The abilities to form new concepts from scratch (conceptualisation), and to flexibly switch from one concept to another (re-conceptualisation), were investigated in adults with Asperger's Syndrome and in typically-developed adults with low and high autism spectrum quotients. In consecutively presented morphs, containing increasing percentages of animate or inanimate objects, the emerging objects had to be identified. The abilities to conceptualise and reconceptualise became increasingly impaired with increasing autistic(-like) traits. Across both tasks, all groups recognised animate objects quicker than inanimate objects. However, this 'animate advantage' was differently affected by the two tasks. In the Reconceptualisation task, the 'animate advantage' gradually disappeared with increasing autistic(-like) traits, whereas in the Conceptualisation task it remained present.

  4. Hydrologic characterization of desert soils with varying degrees of pedogenesis: 1. field experiments evaluating plant-relevant soil water behavior

    USGS Publications Warehouse

    Nimmo, J.R.; Perkins, K.S.; Schmidt, K.M.; Miller, D.M.; Stock, J.D.; Singha, K.

    2009-01-01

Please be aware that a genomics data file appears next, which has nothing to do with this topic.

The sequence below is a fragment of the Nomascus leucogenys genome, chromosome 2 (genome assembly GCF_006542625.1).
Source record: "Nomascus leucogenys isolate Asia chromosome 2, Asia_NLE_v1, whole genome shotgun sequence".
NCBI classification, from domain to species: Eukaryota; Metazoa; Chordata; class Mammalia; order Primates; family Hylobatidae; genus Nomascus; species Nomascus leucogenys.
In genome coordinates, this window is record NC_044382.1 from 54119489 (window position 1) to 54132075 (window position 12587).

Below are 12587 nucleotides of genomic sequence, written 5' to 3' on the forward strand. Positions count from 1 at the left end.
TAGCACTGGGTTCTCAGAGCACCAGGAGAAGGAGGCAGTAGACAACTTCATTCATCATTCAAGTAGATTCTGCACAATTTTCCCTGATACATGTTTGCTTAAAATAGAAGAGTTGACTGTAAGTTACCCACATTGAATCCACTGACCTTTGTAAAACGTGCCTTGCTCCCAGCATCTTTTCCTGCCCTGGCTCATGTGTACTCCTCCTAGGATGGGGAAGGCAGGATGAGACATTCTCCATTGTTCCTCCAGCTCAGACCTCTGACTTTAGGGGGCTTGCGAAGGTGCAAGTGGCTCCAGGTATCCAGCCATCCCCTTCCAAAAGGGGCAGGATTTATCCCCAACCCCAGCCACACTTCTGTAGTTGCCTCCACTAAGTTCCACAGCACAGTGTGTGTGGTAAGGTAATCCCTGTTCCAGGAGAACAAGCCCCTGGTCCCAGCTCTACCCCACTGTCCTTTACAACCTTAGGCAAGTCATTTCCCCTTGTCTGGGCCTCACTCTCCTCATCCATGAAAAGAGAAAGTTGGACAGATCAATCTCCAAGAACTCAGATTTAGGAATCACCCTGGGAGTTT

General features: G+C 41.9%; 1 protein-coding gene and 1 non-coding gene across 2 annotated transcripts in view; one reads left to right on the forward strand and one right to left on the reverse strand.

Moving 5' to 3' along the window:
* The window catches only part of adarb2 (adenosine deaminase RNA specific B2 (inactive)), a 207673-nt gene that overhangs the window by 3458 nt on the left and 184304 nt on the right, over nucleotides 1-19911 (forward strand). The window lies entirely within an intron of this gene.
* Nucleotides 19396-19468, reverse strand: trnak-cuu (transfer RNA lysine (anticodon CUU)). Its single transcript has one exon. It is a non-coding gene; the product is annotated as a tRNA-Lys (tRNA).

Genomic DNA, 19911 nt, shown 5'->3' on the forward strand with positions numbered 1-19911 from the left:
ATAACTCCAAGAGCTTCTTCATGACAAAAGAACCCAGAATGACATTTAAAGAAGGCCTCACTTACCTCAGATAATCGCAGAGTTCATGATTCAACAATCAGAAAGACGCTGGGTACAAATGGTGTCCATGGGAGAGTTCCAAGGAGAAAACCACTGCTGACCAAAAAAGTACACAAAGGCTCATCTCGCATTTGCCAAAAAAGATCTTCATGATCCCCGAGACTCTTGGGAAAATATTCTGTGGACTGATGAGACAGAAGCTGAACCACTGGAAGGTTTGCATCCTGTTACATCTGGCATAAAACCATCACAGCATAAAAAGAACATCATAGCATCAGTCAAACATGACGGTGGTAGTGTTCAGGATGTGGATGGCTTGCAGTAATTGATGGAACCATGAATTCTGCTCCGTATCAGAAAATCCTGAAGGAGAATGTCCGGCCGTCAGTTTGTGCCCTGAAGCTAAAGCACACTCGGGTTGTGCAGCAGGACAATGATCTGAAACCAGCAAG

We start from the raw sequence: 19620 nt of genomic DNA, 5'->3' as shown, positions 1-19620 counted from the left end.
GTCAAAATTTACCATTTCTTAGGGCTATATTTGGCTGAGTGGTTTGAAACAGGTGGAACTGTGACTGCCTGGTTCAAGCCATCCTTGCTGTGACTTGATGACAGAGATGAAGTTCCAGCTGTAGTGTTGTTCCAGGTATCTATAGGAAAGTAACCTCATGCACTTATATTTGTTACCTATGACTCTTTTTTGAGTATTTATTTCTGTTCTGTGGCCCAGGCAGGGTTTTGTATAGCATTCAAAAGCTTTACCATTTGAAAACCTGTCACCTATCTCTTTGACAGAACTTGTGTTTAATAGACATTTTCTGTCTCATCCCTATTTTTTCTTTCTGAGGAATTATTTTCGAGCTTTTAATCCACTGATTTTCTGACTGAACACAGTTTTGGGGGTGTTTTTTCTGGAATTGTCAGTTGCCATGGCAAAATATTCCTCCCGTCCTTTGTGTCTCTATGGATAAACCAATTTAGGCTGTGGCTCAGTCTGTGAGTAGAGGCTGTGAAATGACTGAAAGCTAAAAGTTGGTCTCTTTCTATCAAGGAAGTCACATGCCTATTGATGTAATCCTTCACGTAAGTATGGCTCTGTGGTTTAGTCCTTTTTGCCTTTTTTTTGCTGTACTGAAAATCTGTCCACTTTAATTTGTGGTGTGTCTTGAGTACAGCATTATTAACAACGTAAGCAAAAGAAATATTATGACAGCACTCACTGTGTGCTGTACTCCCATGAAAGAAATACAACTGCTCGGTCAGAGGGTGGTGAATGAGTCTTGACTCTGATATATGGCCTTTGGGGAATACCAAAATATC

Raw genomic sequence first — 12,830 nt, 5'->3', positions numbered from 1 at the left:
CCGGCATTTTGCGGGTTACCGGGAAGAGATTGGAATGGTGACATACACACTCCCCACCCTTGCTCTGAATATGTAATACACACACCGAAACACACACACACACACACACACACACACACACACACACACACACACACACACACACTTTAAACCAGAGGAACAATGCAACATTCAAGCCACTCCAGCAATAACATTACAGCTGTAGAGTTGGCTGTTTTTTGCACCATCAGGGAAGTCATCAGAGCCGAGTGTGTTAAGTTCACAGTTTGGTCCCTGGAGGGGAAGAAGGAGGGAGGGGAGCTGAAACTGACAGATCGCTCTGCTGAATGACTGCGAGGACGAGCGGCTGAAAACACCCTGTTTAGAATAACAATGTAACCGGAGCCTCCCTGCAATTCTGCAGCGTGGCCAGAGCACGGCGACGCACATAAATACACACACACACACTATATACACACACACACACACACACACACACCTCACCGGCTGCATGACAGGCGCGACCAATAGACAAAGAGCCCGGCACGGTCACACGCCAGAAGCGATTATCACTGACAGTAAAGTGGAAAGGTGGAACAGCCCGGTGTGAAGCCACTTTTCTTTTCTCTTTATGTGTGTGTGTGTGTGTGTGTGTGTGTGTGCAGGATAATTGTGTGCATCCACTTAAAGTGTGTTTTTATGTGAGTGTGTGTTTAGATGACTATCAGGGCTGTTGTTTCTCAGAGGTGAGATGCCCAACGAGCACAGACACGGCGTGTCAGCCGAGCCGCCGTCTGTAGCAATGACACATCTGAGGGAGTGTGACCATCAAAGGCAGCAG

To assess the eff ect of pedogenesis on the soil moisture dynamics infl uencing the character and quality of ecological habitat, we conducted infi ltration and redistribution experiments on three alluvial deposits in the Mojave National Preserve: (i) recently deposited active wash sediments, (ii) a soil of early Holocene age, and (iii) a highly developed soil of late Pleistocene age. At each, we ponded water in a 1-m-diameter infi ltration ring for 2.3 h and monitored soil water content and matric pressure during and atier infi ltration, using probes and electrical resistivity imaging (ERI). Infi ltration and downward fl ow rates were greater in younger material, favoring deep-rooted species. Deep-rooted species tend to colonize the margins of washes, where they are unaff ected by sediment transport that inhibits colonization. The ERI results support important generalizations, for example that shallower than 0.5 m, infi ltrated water persists longer in highly developed soil, favoring shallow-rooted species. Soil moisture data for the two youngest soils suggested that saturation overshoot, which may have signifi cant but unexplored hydroecologic and pedogenic eff ects, occurred at the horizontally advancing weting front. Spatial heterogeneity of soil properties generally increased with pedogenic development. Evidence suggested that some early-stage developmental processes may promote uniformity; the intermediate- age soil appeared to have the least heterogeneity in terms of textural variation with depth, and also the least anisotropy. Lateral heterogeneity was pronounced in older soil, having a multitude of eff ects on the distribution and retention of soil water, and may facilitate certain water-conserving strategies of plants over what would be possible in a laterally homogeneous soil. ?? Soil Science Society of America.